Thursday, December 17, 2015

Bolden Set For Extended Run As Lead Back

Brandon Bolden deserves this chance.

Each of the past four seasons, the undrafted Bolden fought his way onto the New England Patriots' 53 man roster - mainly due to his prowess as a four core special teamer, tending to his duties while watching a seemingly endless procession of running backs make their way through Bill Belichick's revolving door... a rookie in 2012 playing behind sophomores Stevan Ridley and Shane Vereen, who platooned with fan favorite Danny Woodhead. In 2013 and 2014 it was the three-headed monster of Ridley, Vereen and newly acquired LeGarrette Blount.

Hell, even training camp this season was loaded down with backs. Ridley and Vereen were both shown the door, but the team brought in former Browns and Eagles benchwarmer Dion Lewis and former Saints' passing back Travaris Cadet while retaining the services of Blount and giving extra snaps to second-year change-of-pace back James White.

Belichick initially kept all five backs on the roster, but this time with Bolden the senior member of the committee - however, the team sliced Cadet because he couldn't pick up the blitz to save his life, then Lewis went down with an ACL and then Blount was lost for the season with a bum hip, leaving just Bolden and White to carry the load.

Truth be told, there really wasn't a more dependable back on the roster than Bolden, who has never disappointed when called upon to carry the rock.

 In his fourth season out of Ole' Miss, the 5' 11", 220 pounder has averaged 4.3 yards on 177 carries and has accounted for 300 yards on 35 receptions in spot duty throughout his career - this after a successful college career, averaging 5.3 yards per carry in amassing 2600 yards and 27 touchdowns, also hauling in 76 passes for over 800 yards and six touchdowns - and all against run-tough SEC defenses.

So there's little doubt that Bolden would be able to handle an increase in his workload - even becoming the Patriots' abbreviated version of a bell cow - though to listen to Belichick, one would have to think he might have an issue with it.

"He's been a four down player for us" the Dark Master said recently, "He's played the role of the big back for us, he's played the role of a sub back, and he's played well for us in the kicking game. I think it would be hard to increase each role."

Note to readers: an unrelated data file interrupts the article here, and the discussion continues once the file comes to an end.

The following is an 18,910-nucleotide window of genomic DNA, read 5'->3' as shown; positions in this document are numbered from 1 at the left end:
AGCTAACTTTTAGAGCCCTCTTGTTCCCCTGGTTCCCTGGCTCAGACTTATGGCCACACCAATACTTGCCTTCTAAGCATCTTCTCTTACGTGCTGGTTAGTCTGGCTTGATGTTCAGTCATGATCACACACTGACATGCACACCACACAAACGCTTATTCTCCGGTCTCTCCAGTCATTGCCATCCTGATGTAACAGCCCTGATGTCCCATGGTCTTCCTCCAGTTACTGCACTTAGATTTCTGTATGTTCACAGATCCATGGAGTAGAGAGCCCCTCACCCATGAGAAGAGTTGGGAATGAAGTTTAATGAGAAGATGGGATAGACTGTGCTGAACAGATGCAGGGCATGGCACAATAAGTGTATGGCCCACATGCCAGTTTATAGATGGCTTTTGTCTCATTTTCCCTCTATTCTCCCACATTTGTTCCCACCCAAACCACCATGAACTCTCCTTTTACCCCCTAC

Belichick paused as if pacing his word count, then continued.

"It's possible." he said, thoughtfully. "But I think it would be hard, realistically to do that, but maybe it needs to be done. Or maybe you just increase one and decrease another. I think we're going to have to figure that out."

Indeed, figure it out. But one needs to keep in mind the struggles that the Patriots have had on special teams the past three weeks, and wonder aloud if the kicking game can afford to have Bolden's role cut back significantly, if at all. That was probably the thinking behind the team signing former Bronco Montee Ball to the practice squad and for having a cup of coffee with grizzled veteran back Steven Jackson over the past couple of days.

Jackson left town with no deal and Ball remains on the practice squad, which means that in all likelihood, Bolden will be the leading man when the curtain opens on this Sunday's game against the Tennessee Titans at Gillette Stadium, but with White garnering most of the snaps in the pass-heavy Patriots' offense.

White and Ball played together in college at Wisconsin, which makes for an intriguing subplot.

During Ball's senior season with the Badgers, he rumbled for over 1800 yards and 22 touchdowns, while White played to role of change-of-pace back while gaining 800 yards and scoring 12 times. Of course, Ball went on to Denver, where he followed the lead of Wisconsin backs before him, flaming out in two short seasons.

White, on the other hand, went on to record over 4000 rushing yards in his part-time role with the Badgers, with an insane 6.2 yards per carry average while handling the passing back role as well, his numbers comparable to those of Bolden's in college.

Of the three, Bolden has the most diverse skill set combined with good size and decent speed, and the Patriots need all of that from him. In fact, if Belichick can work out Bolden's snap count between the backfield and all four units on special teams, Bolden offers something to the lineup that none of the other running backs could...

...because Belichick wasn't just blowing our figurative skirts up when he praised Bolden for being a four down back. He runs for Power and has the speed to turn the corner, is outstanding in blitz recognition and pick up and is skilled in the Patriots' concept-driven passing scheme. To finally have him in a game as the lead back presents issues for the opposing defenses that Blount did not, and White can not.

When Blount is in the game, the defenses know that he rarely curls into the pattern, so instead of the strong safety mirroring him at the snap, he can plug a gap or blitz. When White is in the game, the opposition knows that he most likely isn't going to be getting many carries between the tackles, so they will break down into a nickle or dime and count on their pass rush to provide pressure.

But with Bolden, the defense will have to be ready for any scenario, and will be forced to defend the entire field.

He sounds like a complete back, one capable of carrying a heavy load for the New England offense, and he has proven his worth in spot duty over the past four seasons - but how will he hold up when being THE man in the Patriots' backfield?

Belichick appears to be willing to find out, and if he can use Bolden's entire skill set to keep the defense off balance, perhaps some good will have come out of all of these injuries.

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